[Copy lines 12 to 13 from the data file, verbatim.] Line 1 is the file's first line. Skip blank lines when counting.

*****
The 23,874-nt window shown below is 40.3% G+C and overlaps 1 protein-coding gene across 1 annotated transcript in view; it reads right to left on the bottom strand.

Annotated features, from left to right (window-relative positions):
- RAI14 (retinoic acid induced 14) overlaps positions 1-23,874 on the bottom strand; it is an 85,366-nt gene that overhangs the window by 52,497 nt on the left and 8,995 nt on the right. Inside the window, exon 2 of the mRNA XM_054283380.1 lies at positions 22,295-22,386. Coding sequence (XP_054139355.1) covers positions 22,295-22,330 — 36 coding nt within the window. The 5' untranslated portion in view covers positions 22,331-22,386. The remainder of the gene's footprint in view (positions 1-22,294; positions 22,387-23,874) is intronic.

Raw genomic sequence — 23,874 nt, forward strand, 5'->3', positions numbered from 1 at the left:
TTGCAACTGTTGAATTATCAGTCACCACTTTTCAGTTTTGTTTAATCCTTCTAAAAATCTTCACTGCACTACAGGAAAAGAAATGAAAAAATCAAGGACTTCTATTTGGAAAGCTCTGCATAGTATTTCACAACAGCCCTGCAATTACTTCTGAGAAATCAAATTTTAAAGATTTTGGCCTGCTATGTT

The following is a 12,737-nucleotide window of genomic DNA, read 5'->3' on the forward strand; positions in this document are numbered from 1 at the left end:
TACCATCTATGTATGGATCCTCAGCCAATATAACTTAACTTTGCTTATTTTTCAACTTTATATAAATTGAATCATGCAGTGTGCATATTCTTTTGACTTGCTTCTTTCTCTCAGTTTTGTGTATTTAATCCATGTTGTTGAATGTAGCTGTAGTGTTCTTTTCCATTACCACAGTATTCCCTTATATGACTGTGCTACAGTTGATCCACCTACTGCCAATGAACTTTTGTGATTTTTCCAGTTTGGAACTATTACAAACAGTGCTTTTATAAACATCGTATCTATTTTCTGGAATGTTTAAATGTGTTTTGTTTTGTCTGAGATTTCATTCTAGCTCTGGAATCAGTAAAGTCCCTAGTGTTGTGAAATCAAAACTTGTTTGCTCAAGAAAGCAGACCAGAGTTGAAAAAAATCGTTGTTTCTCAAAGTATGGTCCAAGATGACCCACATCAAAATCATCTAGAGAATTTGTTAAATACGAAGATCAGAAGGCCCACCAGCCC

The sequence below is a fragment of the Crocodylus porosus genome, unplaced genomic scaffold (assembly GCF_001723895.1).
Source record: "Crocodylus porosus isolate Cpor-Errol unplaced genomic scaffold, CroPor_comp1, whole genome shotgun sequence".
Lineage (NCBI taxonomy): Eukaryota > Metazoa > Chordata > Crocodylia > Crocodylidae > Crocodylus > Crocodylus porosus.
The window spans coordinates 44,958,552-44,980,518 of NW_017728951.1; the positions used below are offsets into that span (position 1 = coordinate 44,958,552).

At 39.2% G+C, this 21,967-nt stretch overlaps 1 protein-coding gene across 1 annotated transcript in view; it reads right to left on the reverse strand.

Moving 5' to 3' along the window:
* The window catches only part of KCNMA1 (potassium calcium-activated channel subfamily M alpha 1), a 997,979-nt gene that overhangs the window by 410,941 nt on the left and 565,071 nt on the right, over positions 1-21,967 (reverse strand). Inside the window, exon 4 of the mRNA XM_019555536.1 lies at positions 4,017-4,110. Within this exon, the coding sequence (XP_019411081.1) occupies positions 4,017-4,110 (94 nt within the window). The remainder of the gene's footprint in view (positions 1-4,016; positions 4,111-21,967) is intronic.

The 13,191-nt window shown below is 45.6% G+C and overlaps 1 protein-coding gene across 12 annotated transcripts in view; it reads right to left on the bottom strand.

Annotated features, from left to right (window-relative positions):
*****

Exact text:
At 39.2% G+C, this 21,967-nt stretch overlaps 1 protein-coding gene across 1 annotated transcript in view; it reads right to left on the reverse strand.

Moving 5' to 3' along the window: